For new writers in this industry, there is a lot to learn and look out for. Once your manuscript is edited and ready for queries, you will need to find yourself an agent to represent you. The conundrum thus becomes which one to choose. At the outset, you want to sign with an agent that will get you paid for your work and not ghost your contract, but the current atmosphere is more complicated than that. Veteran authors and newbies alike must contend with the ever growing miasma of the publishing industry, and its agents that use their platform to exclude people that do not fall under their views; namely white, Christian, straight, and cis. Fortunately, veterans in publishing have devised their own version of a whisper network. 

The original concept of a whisper network was for women to disclose instances of sexual harassment or abuse from men in power. This same method has since been adapted to the publishing industry, wherein authors come together and share their knowledge of disreputable agents or agencies, as well as publishing houses and acquiring editors. The whisper network for writers makes it known which publishing professionals carry their personal biases into their work, such as racism, sexism, ableism, homophobia, or transphobia. 

The industry has a long history of discrimination, and while the whisper network has always been around, it is only recently that authors have decided to be more forthright about it. The BLM protests, the COVID-19 pandemic, and the 2020 election have made it abundantly clear that agents and agencies were not leaving their biases at home. If anything, this past year has shown that agents pushed harder for their own biases than any time before. This catalyzed established authors to take matters into their own hands, demanding that agents and other publishing professionals face consequences for their actions. Rather than keep The Whisper Network to a tight circle, veteran authors began to circulate it more and more to new authors.

This wider distribution has led to many occasions where authors took to the internet to lambast disreputable colleagues in the industry. A few of these accused writers have complained about these accusations, and have even gone so far as to serve cease and desist orders for defamation of character. This is where the whisper network shines, so that authors with less clout or finances can scope out an agent that will respect them and their work. If you have your own set of negative experiences regarding publishing professionals, it is best to take those interactions to known source pages, so that they can catalog it for their own lists.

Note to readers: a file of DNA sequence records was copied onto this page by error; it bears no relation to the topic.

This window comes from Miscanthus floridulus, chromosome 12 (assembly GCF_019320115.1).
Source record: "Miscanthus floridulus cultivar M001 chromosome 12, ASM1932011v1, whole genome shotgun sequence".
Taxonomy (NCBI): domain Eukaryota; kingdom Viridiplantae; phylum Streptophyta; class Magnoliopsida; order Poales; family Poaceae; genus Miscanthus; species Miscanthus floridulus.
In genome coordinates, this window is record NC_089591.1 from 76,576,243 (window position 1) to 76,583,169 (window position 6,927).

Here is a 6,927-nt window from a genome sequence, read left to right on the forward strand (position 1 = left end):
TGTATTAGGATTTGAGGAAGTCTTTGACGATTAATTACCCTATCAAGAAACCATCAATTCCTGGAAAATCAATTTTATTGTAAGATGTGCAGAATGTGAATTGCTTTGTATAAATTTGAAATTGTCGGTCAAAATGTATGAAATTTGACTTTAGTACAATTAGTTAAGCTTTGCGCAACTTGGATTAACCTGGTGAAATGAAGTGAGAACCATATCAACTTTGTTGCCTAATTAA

If you are unsure where to begin your search, the best way to locate people willing to divulge information is to put out feelers. The most active avenue for authors is Twitter. The search is as simple as typing “whisper network publishing” in the Twitter tags, or by making a public tweet that asks for help looking for safe agents. The writing and publishing community is a large network with many authors willing to lend a hand. A perfect example of this is C.J. Listro, who has graciously provided a varied list of agencies for new writers to look into.

There is no end to the knowledge you can gain by making acquaintances. Someone had also been brave enough to make an anonymous Twitter account that had frequent updates with information on which agents have discriminated against certain groups, going only by YAwhispers. It has come to the recent attention of QF staffers that YAwhispers has made the decision to lie low for a while. It is currently unknown whether the account was served with a cease and desist order. An archive of a few their tweets can be found here.

Outside of Twitter, there is Science Fiction Writers of America (SFWA), a long-standing and vital source for publishing professionals. SFWA maintains publicly available lists, including a Thumbs Down Agents page, that can be found by searching “SFWA Writers Beware”. 

By continuing to circulate this information and redirecting writers from these repulsive agents, the writing community can build a better system and take a large platform away from bigots.

 The Quick Fox is an open and welcoming source of information; writers at all stages of their careers are welcome to contact us with any questions or concerns.

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